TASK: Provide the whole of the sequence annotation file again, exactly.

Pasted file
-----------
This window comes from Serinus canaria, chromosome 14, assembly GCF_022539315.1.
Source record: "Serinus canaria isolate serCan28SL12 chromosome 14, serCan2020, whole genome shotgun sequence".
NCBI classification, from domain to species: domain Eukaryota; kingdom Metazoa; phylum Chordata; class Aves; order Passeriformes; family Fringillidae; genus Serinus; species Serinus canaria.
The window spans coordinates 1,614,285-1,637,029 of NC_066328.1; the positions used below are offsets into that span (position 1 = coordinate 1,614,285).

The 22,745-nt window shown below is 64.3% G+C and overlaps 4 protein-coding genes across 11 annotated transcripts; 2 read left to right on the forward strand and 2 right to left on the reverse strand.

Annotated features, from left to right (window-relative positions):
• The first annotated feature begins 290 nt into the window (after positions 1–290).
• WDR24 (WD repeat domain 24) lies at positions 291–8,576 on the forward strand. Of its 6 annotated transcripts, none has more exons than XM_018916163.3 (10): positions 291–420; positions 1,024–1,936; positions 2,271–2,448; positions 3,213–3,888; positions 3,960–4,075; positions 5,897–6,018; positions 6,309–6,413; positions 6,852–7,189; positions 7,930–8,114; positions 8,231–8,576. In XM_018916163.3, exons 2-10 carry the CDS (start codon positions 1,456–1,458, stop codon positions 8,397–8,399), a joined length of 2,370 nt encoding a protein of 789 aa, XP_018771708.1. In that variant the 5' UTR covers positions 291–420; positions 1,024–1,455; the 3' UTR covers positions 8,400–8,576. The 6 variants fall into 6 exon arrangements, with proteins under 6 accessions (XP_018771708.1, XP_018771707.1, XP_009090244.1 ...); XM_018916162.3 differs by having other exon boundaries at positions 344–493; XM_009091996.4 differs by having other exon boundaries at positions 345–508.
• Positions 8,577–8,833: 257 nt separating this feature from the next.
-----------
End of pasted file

This window comes from Serinus canaria, chromosome 14, assembly GCF_022539315.1.
Source record: "Serinus canaria isolate serCan28SL12 chromosome 14, serCan2020, whole genome shotgun sequence".
NCBI classification, from domain to species: domain Eukaryota; kingdom Metazoa; phylum Chordata; class Aves; order Passeriformes; family Fringillidae; genus Serinus; species Serinus canaria.
The window spans coordinates 1,614,285-1,637,029 of NC_066328.1; the positions used below are offsets into that span (position 1 = coordinate 1,614,285).

The 22,745-nt window shown below is 64.3% G+C and overlaps 4 protein-coding genes across 11 annotated transcripts; 2 read left to right on the forward strand and 2 right to left on the reverse strand.

Annotated features, from left to right (window-relative positions):
• The first annotated feature begins 290 nt into the window (after positions 1–290).
• WDR24 (WD repeat domain 24) lies at positions 291–8,576 on the forward strand. Of its 6 annotated transcripts, none has more exons than XM_018916163.3 (10): positions 291–420; positions 1,024–1,936; positions 2,271–2,448; positions 3,213–3,888; positions 3,960–4,075; positions 5,897–6,018; positions 6,309–6,413; positions 6,852–7,189; positions 7,930–8,114; positions 8,231–8,576. In XM_018916163.3, exons 2-10 carry the CDS (start codon positions 1,456–1,458, stop codon positions 8,397–8,399), a joined length of 2,370 nt encoding a protein of 789 aa, XP_018771708.1. In that variant the 5' UTR covers positions 291–420; positions 1,024–1,455; the 3' UTR covers positions 8,400–8,576. The 6 variants fall into 6 exon arrangements, with proteins under 6 accessions (XP_018771708.1, XP_018771707.1, XP_009090244.1 ...); XM_018916162.3 differs by having other exon boundaries at positions 344–493; XM_009091996.4 differs by having other exon boundaries at positions 345–508.
• Positions 8,577–8,833: 257 nt separating this feature from the next.